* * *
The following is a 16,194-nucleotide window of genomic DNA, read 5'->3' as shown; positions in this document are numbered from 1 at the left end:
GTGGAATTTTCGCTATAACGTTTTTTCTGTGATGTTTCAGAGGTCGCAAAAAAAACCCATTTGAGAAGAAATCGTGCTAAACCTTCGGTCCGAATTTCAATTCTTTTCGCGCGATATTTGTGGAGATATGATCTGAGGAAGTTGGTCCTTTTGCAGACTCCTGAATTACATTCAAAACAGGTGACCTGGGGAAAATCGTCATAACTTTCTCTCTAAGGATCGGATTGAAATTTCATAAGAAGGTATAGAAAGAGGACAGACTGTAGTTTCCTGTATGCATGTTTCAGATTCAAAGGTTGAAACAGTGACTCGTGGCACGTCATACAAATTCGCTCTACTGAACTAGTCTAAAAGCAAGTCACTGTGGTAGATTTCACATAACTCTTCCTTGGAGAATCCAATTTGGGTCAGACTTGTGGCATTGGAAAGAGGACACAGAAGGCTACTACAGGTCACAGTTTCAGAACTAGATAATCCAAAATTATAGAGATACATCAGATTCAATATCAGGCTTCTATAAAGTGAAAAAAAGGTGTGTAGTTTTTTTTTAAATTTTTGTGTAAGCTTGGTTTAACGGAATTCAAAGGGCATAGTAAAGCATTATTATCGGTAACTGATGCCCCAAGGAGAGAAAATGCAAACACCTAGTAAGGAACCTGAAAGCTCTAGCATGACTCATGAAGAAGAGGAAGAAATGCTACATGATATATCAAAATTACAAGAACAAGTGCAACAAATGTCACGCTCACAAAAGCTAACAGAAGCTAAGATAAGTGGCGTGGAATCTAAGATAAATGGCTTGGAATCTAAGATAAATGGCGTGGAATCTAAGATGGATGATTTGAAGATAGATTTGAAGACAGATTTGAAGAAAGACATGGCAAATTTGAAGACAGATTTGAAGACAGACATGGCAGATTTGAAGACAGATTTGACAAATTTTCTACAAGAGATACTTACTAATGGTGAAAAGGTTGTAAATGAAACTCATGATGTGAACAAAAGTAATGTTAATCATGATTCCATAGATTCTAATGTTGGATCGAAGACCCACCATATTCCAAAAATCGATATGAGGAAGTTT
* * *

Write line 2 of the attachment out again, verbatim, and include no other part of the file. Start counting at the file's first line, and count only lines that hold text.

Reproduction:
GTGGAATTTTCGCTATAACGTTTTTTCTGTGATGTTTCAGAGGTCGCAAAAAAAACCCATTTGAGAAGAAATCGTGCTAAACCTTCGGTCCGAATTTCAATTCTTTTCGCGCGATATTTGTGGAGATATGATCTGAGGAAGTTGGTCCTTTTGCAGACTCCTGAATTACATTCAAAACAGGTGACCTGGGGAAAATCGTCATAACTTTCTCTCTAAGGATCGGATTGAAATTTCATAAGAAGGTATAGAAAGAGGACAGACTGTAGTTTCCTGTATGCATGTTTCAGATTCAAAGGTTGAAACAGTGACTCGTGGCACGTCATACAAATTCGCTCTACTGAACTAGTCTAAAAGCAAGTCACTGTGGTAGATTTCACATAACTCTTCCTTGGAGAATCCAATTTGGGTCAGACTTGTGGCATTGGAAAGAGGACACAGAAGGCTACTACAGGTCACAGTTTCAGAACTAGATAATCCAAAATTATAGAGATACATCAGATTCAATATCAGGCTTCTATAAAGTGAAAAAAAGGTGTGTAGTTTTTTTTTAAATTTTTGTGTAAGCTTGGTTTAACGGAATTCAAAGGGCATAGTAAAGCATTATTATCGGTAACTGATGCCCCAAGGAGAGAAAATGCAAACACCTAGTAAGGAACCTGAAAGCTCTAGCATGACTCATGAAGAAGAGGAAGAAATGCTACATGATATATCAAAATTACAAGAACAAGTGCAACAAATGTCACGCTCACAAAAGCTAACAGAAGCTAAGATAAGTGGCGTGGAATCTAAGATAAATGGCTTGGAATCTAAGATAAATGGCGTGGAATCTAAGATGGATGATTTGAAGATAGATTTGAAGACAGATTTGAAGAAAGACATGGCAAATTTGAAGACAGATTTGAAGACAGACATGGCAGATTTGAAGACAGATTTGACAAATTTTCTACAAGAGATACTTACTAATGGTGAAAAGGTTGTAAATGAAACTCATGATGTGAACAAAAGTAATGTTAATCATGATTCCATAGATTCTAATGTTGGATCGAAGACCCACCATATTCCAAAAATCGATATGAGGAAGTTT